Bernie Sanders may need a little education on the essentiality of trucks, but contrary to what you may have heard, he's not calling for a ban.
The trucking web lit up this week with news that the Democratic presidential candidate told a crowd of supporters the U.S. could do “incredible things” like building a rail system to “take trucks off the roads” if he’s elected president.
Thanks to a short clip posted on Facebook that took the remarks out of context, some people apparently took that to mean he wanted to ban trucks altogether in favor of rail. This, of course, is something we all know is impossible, since railroads don't deliver to your local Wal-mart and sure as heck won't deliver your Amazon Prime order to your front door.
It is true that Sanders wants to improve the rail system in our country and reduce the number of trucks on the roads -- it's part of his proposal to combat climate change, and that's what he was talking about in this speech in Miami on March 8.
In the proposal on his website, Sanders explains, "We must move our transportation sector beyond oil by running our cars and trucks on electricity generated by solar and wind power. We need efficient public transportation, advanced renewable fuels and high-speed passenger and cargo rail."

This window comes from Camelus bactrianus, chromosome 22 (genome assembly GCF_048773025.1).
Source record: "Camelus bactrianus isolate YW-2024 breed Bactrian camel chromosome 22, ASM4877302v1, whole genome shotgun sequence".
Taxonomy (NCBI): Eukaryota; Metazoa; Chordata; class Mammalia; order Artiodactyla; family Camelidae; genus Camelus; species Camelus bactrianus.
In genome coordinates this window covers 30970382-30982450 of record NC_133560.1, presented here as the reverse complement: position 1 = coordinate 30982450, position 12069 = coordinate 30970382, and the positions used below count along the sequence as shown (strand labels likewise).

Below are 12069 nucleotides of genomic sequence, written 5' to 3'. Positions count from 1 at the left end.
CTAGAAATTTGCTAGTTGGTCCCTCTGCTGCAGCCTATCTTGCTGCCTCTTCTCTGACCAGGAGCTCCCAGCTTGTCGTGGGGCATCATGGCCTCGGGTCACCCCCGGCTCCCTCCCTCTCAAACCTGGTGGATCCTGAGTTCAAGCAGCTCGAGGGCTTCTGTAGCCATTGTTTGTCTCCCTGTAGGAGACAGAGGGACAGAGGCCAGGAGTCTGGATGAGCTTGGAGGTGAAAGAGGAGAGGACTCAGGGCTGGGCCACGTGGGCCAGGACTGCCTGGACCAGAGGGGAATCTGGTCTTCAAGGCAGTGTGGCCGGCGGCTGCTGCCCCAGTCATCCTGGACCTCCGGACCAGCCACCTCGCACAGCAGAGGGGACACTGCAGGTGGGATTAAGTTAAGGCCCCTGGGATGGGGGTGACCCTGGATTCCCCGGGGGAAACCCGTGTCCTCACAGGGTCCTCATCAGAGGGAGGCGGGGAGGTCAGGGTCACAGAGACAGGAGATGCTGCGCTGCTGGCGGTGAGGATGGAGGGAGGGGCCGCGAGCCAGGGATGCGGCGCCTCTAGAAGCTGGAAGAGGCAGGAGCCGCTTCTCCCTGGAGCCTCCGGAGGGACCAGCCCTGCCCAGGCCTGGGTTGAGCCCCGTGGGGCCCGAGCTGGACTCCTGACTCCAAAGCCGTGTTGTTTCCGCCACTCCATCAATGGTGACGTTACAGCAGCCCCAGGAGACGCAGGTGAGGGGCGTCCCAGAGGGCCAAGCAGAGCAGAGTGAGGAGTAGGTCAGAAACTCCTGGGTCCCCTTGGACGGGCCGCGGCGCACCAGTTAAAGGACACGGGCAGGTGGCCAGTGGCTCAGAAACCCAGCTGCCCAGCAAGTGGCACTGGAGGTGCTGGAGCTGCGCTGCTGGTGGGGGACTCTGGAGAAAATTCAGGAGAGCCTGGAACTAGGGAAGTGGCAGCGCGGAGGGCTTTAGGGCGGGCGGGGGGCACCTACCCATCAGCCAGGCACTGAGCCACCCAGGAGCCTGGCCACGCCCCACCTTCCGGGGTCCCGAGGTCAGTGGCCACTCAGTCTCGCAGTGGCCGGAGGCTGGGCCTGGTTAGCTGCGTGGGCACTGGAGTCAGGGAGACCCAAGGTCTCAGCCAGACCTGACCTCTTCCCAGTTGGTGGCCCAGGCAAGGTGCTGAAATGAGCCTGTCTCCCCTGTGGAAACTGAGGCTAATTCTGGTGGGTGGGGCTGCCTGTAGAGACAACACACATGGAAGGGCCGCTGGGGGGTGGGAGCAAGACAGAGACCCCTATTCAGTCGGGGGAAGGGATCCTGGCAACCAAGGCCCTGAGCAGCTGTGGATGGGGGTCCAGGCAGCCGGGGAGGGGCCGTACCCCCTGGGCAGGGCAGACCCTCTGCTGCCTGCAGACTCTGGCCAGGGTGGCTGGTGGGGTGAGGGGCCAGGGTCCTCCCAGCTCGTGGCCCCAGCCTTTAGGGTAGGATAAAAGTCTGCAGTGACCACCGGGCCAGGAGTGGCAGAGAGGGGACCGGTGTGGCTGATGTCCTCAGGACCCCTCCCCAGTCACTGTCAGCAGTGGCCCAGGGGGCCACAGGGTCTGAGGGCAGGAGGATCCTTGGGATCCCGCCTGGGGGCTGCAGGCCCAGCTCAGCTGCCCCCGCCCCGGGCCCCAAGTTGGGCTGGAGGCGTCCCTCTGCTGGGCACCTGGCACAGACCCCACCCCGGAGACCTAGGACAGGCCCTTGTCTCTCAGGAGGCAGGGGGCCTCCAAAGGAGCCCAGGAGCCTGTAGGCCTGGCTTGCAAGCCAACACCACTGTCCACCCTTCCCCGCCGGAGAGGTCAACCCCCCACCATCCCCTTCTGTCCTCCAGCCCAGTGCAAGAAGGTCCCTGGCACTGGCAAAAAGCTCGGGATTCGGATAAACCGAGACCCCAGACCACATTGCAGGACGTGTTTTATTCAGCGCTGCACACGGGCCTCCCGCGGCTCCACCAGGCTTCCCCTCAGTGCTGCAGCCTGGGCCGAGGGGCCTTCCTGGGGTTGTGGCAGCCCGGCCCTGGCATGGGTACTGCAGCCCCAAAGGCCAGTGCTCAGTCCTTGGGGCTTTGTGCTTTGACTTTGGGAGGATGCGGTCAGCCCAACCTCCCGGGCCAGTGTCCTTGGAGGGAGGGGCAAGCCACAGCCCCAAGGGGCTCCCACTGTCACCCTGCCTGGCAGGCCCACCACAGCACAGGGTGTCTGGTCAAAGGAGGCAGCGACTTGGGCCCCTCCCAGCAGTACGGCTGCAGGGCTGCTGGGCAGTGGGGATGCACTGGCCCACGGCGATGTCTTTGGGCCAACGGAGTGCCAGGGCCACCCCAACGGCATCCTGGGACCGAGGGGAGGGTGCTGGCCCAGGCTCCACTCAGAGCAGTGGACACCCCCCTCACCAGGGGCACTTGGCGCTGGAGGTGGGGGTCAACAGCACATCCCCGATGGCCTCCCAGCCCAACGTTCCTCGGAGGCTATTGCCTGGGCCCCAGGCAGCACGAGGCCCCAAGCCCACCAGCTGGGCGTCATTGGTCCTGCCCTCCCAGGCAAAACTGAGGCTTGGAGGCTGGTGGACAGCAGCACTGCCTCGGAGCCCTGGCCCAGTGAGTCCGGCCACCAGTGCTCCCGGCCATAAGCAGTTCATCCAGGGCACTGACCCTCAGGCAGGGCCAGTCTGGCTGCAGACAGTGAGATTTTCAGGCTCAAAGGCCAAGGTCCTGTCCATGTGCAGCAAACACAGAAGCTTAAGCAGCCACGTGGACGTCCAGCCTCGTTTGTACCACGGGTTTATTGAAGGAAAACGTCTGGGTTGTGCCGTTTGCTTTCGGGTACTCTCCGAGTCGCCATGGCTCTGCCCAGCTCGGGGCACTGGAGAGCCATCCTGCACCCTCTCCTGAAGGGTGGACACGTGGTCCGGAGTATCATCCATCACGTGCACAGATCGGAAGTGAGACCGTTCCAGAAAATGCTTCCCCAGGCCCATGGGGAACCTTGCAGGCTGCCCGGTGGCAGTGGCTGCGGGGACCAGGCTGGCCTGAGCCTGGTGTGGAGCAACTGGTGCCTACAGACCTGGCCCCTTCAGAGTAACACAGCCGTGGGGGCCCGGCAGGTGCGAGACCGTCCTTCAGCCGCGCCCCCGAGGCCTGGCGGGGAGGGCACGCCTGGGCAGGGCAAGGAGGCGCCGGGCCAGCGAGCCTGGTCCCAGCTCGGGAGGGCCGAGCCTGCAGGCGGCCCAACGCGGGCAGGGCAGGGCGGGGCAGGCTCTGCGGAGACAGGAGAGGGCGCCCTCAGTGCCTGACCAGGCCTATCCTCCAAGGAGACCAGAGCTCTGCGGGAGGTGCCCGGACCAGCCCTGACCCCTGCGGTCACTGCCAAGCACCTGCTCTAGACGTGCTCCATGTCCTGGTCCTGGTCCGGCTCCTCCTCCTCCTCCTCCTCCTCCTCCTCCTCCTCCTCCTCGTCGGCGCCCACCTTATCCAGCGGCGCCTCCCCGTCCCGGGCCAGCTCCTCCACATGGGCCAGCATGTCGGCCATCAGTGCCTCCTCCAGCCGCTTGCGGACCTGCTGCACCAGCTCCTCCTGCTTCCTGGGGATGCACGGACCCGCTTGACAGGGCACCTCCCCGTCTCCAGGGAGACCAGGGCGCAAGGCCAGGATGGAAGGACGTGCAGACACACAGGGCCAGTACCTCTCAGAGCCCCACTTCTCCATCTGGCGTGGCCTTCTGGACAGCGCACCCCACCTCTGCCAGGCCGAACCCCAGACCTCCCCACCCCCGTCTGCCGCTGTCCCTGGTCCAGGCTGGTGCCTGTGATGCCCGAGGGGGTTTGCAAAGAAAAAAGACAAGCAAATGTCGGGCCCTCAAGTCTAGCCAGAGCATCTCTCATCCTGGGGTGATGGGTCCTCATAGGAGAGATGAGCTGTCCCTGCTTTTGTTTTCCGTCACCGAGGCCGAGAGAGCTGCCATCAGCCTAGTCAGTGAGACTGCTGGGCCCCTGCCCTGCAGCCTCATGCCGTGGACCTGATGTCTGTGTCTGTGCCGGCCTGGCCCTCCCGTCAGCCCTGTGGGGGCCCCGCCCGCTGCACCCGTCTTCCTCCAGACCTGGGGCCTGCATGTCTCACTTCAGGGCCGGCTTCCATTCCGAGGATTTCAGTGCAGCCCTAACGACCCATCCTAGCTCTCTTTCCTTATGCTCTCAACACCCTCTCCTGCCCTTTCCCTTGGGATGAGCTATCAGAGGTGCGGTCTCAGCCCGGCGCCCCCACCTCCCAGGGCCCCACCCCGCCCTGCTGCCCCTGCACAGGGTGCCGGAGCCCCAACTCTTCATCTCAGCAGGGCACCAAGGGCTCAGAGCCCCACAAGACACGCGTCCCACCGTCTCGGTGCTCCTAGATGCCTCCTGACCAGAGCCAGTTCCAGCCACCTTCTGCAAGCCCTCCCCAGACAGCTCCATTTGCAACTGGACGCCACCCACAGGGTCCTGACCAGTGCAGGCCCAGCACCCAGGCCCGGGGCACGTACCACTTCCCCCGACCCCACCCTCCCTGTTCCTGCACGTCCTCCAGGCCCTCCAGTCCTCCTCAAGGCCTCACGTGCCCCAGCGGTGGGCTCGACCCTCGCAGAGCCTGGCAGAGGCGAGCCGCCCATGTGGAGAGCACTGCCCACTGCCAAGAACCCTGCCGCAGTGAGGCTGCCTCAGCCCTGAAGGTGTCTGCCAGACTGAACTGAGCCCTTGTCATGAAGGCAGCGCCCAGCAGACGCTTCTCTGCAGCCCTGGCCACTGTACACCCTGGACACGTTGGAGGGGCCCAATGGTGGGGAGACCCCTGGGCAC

Sanders contends that, "Once we have a state-of-the-art rail system, we will not only be able to move passengers and cargo faster and more efficiently, we will make significant cuts in carbon pollution emissions that cause climate change."
Surely the American Trucking Associations has shared with Bernie the numbers from last year's "U.S. Freight Transportation Forecast to 2026," which concluded that trucking will still be the dominant mode of freight transportation, although its share of the tonnage will dip slightly from 68.8% to 64.6% in 2026. The railroad’s share of freight tonnage is forecasted to decrease from 14.2% in 2015 to 12.3% in 2026. Intermodal freight will be the second fastest growing mode at 4.5% annually through 2021 and 5.3% after that.
So other than reducing the number of trucks on the road by shifting some of the freight to rail, how else does Sanders plan to address transportation's contribution to climate change? He wants to "create clean, domestic energy alternatives to power our cars and trucks," notes the website, saying "the transportation sector accounts for about 26% of carbon pollution emissions."
One of the ways he wants to do that in the automotive sector is to increase fuel economy standards to 65 mpg by 2025. He's pushing electric cars and renewable fuels, but wants to ban fracking for natural gas.
There's no word on what fuel economy standards he might have in mind for commercial trucks, but you could bet he would push the EPA and NHTSA to move even faster and farther than they currently are.
But he's not banning trucks.